Ryanair Bari (begins 28 March 2021),[14]Bergamo, Bologna, Budapest, Kraków, London-Stansted, Memmingen, Naples (begins 29 March 2021),[14]Palermo (begins 30 March 2021),[14]Pisa (begins 30 March 2021),[14]Pozna?, Rome-Fiumicino, Treviso (begins 30 March 2021),[14]Turin (begins 28 March 2021),[14]Warsaw-Modlin, Weeze
SkyUp[15] Alicante (begins 21 May 2021), Barcelona (22 May 2021), Bratislava (begins 30 April 2021), Beauvais, Burgas (begins 1 June 2021), Dubai-International, Heraklion (begins 21 May 2021), Istanbul (begins 18 December 2020),[16]Naples, Prague, Rhodes (begins 25 May 2021) , Tel Aviv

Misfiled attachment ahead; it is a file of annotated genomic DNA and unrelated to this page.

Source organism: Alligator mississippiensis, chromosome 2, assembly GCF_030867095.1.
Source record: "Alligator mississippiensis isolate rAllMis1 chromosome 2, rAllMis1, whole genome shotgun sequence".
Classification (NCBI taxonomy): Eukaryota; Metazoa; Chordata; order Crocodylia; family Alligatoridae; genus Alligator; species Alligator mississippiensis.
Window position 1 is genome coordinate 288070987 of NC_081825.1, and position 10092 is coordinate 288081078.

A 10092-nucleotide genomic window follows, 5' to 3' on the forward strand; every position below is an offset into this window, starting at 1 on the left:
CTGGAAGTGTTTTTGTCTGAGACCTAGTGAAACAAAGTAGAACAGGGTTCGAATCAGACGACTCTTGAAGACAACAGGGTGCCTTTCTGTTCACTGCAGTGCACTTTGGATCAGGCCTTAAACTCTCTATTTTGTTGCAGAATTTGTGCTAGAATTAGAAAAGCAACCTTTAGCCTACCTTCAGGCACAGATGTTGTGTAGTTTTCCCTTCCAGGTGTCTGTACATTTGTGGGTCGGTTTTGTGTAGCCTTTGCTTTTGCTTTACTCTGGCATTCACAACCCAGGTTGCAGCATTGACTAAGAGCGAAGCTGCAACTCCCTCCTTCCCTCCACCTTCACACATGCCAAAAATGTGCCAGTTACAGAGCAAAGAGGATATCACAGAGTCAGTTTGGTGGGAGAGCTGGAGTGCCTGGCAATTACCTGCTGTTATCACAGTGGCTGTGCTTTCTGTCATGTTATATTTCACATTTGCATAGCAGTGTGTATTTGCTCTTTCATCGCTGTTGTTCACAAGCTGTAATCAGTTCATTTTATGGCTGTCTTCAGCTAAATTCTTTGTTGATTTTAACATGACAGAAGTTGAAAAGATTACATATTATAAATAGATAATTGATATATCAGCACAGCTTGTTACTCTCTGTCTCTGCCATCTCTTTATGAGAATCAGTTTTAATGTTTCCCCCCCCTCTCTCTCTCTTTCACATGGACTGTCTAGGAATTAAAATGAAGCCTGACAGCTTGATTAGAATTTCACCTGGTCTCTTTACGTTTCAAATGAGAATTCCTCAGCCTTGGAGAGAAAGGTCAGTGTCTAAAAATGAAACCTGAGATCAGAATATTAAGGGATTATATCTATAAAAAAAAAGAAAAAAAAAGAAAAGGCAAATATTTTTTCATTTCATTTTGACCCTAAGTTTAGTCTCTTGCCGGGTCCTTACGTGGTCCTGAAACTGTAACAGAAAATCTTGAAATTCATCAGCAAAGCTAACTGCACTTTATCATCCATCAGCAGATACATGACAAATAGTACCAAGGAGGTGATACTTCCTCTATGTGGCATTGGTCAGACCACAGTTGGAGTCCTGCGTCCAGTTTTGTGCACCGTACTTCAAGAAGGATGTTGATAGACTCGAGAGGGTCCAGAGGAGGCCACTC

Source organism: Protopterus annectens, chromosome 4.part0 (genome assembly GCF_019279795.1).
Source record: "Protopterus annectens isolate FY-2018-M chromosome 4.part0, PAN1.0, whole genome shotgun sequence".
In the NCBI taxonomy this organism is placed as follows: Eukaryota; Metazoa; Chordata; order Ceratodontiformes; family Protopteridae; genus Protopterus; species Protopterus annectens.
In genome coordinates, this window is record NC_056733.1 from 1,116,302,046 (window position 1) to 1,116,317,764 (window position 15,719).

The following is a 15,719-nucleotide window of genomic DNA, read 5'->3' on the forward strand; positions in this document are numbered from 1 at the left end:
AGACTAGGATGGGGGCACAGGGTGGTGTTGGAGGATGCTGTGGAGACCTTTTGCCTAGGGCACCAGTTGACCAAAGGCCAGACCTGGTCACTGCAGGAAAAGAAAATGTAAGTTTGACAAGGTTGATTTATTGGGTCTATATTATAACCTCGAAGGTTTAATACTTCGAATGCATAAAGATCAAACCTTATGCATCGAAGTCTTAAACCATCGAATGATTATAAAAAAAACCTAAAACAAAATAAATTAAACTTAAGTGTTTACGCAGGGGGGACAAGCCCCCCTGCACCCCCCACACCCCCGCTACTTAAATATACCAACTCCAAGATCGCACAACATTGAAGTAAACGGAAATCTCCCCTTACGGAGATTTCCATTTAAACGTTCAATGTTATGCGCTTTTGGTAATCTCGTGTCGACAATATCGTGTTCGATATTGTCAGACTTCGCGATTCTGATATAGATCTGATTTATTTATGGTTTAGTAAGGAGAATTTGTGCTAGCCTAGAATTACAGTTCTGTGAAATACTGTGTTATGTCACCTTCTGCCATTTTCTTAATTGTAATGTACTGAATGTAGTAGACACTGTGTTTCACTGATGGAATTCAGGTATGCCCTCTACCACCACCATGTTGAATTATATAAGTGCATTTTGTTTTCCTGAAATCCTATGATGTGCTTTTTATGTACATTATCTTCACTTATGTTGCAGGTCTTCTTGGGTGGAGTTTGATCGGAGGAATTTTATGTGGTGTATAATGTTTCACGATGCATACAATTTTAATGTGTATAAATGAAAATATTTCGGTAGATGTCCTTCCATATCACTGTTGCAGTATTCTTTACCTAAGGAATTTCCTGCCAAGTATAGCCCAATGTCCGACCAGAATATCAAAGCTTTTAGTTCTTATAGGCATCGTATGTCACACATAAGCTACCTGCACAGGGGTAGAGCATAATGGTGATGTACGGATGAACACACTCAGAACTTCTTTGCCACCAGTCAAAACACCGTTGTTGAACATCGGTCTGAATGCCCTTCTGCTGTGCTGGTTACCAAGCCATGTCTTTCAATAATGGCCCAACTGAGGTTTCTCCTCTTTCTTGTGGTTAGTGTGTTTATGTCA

Seasonal: Batumi
Seasonal charter: Antalya,[17]Hurghada,[17]Sharm El Sheikh[17]
Turkish Airlines Istanbul
Kyiv-Boryspil, Tel Aviv
Seasonal: Barcelona, Bologna, Madrid
Charter: Sharm El Sheikh[18]
Seasonal charter: Antalya,[18]Bodrum,[18]Hurghada,[18]Tivat[18]
Voyage Air Seasonal: Varna
Windrose Airlines Kyiv-Boryspil
Seasonal: Burgas, Heraklion, Rhodes
Wizz AirBerlin-Brandenburg, Billund,[19]Bratislava, Budapest, Catania (begins 30 March 2021),[20]Copenhagen, Dortmund, Gda?sk, Hahn, Hamburg,[21]Katowice, Larnaca, Lisbon,[22]London-Luton, Milan-Malpensa,[23]Pardubice,[24]Rome-Ciampino,[25]Szczecin,[26]Tallinn,[27]Verona (begins 29 March 2021),[28]Vilnius, Wroc?aw



Year Passengers[1][29][30] Change Lviv Airport Passenger Totals 2002-2020 (Jan - Sep) (in millions)
2002 110,200 -
2003 144,100 Increase035.8%
2004 198,200 Increase035.5%
2005 235,900 Increase019.0%
2006 278,200 Increase018.0%
2007 427,100 Increase052.4%
2008 532,100 Increase025.5%
2009 452,300 Decrease015.0%
2010 481,900 Increase06.5%
2011 297,000 Decrease038.4%